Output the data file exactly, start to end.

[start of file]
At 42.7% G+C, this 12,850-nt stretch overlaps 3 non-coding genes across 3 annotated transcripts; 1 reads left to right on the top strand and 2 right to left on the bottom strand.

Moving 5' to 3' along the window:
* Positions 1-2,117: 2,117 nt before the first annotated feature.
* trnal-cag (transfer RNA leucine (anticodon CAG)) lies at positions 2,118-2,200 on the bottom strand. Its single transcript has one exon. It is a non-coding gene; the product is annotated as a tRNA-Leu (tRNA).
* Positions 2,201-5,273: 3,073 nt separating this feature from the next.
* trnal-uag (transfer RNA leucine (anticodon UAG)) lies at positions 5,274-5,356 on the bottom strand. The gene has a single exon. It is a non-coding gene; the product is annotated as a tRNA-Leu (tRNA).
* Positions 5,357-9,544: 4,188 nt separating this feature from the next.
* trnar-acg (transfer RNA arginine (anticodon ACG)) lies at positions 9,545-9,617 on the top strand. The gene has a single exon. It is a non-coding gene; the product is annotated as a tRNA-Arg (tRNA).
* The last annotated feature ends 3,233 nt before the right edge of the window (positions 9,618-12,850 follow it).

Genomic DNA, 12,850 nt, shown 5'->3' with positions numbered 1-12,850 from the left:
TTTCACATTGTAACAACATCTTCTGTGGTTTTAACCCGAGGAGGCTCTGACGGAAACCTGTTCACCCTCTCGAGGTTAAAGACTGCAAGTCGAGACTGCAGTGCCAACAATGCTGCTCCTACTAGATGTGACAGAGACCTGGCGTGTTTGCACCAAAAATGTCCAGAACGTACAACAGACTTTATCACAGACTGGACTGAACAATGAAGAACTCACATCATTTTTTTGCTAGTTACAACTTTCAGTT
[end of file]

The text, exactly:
At 42.7% G+C, this 12,850-nt stretch overlaps 3 non-coding genes across 3 annotated transcripts; 1 reads left to right on the top strand and 2 right to left on the bottom strand.

Moving 5' to 3' along the window:
* Positions 1-2,117: 2,117 nt before the first annotated feature.
* trnal-cag (transfer RNA leucine (anticodon CAG)) lies at positions 2,118-2,200 on the bottom strand. Its single transcript has one exon. It is a non-coding gene; the product is annotated as a tRNA-Leu (tRNA).
* Positions 2,201-5,273: 3,073 nt separating this feature from the next.
* trnal-uag (transfer RNA leucine (anticodon UAG)) lies at positions 5,274-5,356 on the bottom strand. The gene has a single exon. It is a non-coding gene; the product is annotated as a tRNA-Leu (tRNA).
* Positions 5,357-9,544: 4,188 nt separating this feature from the next.
* trnar-acg (transfer RNA arginine (anticodon ACG)) lies at positions 9,545-9,617 on the top strand. The gene has a single exon. It is a non-coding gene; the product is annotated as a tRNA-Arg (tRNA).
* The last annotated feature ends 3,233 nt before the right edge of the window (positions 9,618-12,850 follow it).

Genomic DNA, 12,850 nt, shown 5'->3' with positions numbered 1-12,850 from the left:
TTTCACATTGTAACAACATCTTCTGTGGTTTTAACCCGAGGAGGCTCTGACGGAAACCTGTTCACCCTCTCGAGGTTAAAGACTGCAAGTCGAGACTGCAGTGCCAACAATGCTGCTCCTACTAGATGTGACAGAGACCTGGCGTGTTTGCACCAAAAATGTCCAGAACGTACAACAGACTTTATCACAGACTGGACTGAACAATGAAGAACTCACATCATTTTTTTGCTAGTTACAACTTTCAGTT